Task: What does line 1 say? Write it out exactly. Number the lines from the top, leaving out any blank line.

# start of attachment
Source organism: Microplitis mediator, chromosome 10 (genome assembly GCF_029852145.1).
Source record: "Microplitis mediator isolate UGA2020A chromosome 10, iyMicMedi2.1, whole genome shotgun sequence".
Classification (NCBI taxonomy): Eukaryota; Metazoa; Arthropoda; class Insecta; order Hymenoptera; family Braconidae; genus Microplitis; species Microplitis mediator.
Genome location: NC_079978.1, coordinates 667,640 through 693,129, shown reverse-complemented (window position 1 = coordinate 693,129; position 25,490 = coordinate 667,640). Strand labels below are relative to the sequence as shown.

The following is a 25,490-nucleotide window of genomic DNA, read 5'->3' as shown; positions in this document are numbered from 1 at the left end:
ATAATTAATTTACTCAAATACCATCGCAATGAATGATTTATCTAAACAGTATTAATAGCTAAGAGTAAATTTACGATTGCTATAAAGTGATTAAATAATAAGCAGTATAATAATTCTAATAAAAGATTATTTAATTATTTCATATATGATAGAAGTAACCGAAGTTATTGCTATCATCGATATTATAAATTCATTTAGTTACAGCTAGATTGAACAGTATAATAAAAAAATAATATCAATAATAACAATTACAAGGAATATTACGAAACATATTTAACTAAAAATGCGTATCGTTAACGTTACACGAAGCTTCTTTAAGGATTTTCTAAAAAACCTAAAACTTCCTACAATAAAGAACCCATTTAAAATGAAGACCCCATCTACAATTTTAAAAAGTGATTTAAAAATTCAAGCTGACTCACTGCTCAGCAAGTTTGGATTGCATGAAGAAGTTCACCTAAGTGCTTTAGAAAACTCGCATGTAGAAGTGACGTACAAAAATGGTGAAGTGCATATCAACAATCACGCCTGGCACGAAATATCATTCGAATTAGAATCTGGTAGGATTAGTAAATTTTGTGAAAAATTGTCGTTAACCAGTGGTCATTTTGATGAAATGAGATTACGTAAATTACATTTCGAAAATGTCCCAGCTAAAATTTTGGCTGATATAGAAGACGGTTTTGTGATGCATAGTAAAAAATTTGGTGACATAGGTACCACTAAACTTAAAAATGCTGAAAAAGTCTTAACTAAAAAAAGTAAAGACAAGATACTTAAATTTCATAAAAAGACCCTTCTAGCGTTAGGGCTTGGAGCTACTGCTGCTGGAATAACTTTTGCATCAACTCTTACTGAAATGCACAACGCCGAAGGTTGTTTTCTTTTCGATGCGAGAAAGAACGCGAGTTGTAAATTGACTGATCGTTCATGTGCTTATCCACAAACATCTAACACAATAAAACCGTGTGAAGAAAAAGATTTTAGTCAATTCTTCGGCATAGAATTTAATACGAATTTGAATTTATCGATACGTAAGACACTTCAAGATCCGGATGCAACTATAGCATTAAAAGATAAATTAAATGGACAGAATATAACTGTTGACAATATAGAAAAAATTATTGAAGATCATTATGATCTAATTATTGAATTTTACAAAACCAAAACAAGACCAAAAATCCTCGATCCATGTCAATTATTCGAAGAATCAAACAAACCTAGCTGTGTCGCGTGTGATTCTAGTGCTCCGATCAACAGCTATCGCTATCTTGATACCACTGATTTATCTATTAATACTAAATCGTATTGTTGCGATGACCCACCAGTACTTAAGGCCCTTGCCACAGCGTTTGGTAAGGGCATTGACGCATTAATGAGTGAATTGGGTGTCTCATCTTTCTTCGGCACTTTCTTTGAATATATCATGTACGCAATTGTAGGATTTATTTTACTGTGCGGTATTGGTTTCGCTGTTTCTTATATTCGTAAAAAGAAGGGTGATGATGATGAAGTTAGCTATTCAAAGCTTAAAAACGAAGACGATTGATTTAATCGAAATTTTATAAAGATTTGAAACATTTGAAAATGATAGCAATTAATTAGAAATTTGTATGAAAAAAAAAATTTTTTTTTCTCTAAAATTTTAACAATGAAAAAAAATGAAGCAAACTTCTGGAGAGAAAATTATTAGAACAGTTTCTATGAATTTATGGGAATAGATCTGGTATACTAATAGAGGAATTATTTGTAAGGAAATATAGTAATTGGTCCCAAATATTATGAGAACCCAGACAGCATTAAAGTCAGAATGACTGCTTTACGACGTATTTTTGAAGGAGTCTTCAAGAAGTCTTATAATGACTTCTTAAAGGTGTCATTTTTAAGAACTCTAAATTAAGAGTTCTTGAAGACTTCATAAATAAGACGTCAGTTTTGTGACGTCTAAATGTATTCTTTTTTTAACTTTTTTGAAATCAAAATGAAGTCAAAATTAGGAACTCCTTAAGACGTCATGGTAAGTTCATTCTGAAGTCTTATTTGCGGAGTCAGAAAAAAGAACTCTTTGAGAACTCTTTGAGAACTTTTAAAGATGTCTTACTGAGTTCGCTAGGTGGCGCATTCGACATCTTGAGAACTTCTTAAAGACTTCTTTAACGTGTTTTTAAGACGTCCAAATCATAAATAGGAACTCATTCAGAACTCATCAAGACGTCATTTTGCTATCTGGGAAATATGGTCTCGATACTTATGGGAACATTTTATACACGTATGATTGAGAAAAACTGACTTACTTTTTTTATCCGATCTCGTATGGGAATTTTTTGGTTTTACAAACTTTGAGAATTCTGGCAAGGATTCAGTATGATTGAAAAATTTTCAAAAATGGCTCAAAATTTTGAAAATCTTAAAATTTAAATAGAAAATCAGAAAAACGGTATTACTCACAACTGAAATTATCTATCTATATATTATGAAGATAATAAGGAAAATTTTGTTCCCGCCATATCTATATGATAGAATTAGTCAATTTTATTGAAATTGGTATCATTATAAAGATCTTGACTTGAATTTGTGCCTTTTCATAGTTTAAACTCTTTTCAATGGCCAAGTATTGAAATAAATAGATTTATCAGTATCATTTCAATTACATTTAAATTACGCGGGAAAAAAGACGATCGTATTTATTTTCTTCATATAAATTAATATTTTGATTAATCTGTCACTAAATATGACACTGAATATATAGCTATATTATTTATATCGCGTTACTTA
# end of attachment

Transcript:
Source organism: Microplitis mediator, chromosome 10 (genome assembly GCF_029852145.1).